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The Last Samurai (DVD, 2009, WS)
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May 11, 2004 (Updated May 14, 2004)
Review by nathantyree
Rated a Very Helpful Review
Pros:Watanabe, photography, Samurai
The Bottom Line: Watchable. Watanabe saves the film. Cruise is superfluous. Historical innacuracies are bothersome.
I love Samurai. I am deeply fascinated by this ancient and beautiful system, and could watch samurai movies everyday. My friends find this odd. See, I am a pacifist, so it seems very strange that I should have such a fascination with a martial culture. Yet I do. What I try to explain to people is: the Samurai way is not merely about war. It was an ethical system, an artistic/literary movement, and a system of honor.
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The Last Samurai is about an uprising in Japan in 1876. This uprising actually occurred, but the film makers have taken great liberty with the facts. They have changed the names, created characters, and altered events. All of this was unnecessary. The story was exciting enough on its own, and needed no help.
Tom Cruise plays Nathan Algren, a Civil war veteran who has sunk into despair and alcoholism after his part in the Indian wars. He goes to Japan to train an army to resist the Samurai. The Samurai are led by Matsumoto (Ken Watanabe). Algren is captured. After living with Watanabes band for months he befriends them, and joins their cause.
This is the films central failing. There was no need to insert a westerner into the story. In fact, the appearance of Cruise is a bit insulting to Japan, and to the Samurai. The Samurai needed no help from Americans to fight their battles. They were quite capable of taking care of themselves.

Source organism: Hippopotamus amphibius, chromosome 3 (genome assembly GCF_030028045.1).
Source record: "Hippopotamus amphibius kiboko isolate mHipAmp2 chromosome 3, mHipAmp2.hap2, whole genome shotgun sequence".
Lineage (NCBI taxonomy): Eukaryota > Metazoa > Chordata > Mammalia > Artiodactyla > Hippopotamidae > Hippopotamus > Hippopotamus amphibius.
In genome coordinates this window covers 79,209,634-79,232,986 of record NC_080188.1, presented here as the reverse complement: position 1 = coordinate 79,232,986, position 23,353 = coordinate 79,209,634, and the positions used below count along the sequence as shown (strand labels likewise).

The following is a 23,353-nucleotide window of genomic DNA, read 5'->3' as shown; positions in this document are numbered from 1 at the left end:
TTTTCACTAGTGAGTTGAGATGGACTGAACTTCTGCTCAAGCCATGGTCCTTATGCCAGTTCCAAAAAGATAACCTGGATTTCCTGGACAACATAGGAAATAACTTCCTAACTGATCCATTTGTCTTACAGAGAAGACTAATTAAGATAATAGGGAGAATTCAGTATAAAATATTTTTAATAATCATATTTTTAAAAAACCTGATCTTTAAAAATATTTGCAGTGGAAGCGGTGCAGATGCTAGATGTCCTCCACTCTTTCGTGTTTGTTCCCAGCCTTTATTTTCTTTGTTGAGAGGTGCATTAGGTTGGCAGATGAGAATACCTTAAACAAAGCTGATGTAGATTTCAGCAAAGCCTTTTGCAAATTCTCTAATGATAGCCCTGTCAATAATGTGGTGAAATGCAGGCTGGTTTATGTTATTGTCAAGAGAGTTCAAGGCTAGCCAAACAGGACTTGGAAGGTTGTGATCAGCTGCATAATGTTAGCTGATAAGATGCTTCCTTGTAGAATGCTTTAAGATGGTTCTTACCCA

Having said that: this film is certainly worth watching. The battle sequences are exciting, and marvelously choreographed. They are some of the most exciting scenes to appear in the last few years.
Watanabe gives a great performance. He brings a depth and a subtlety to the role that most actors would not be capable of. He was nominated for an Oscar for this role, and he deserved that nomination.
Cruise does a good job, but in the end he is totally superfluous. The film would be better without his character.
The cinematography is wonderful. The film is beautifully photographed, and nearly every scene is a joy to look at.
So, in the final analysis: The Last Samurai is not a great film, but it is worth seeing. It manages to be entertaining, and aesthetically lovely despite the stupid mistakes of the film makers.
A final note: The ending (which I will not reveal) is something of a cheat. The proper ending would be quite different from the one the director (Edward Zwick) has given us.
This review is part of a series called The Samurai Papers To read the first in the series go:
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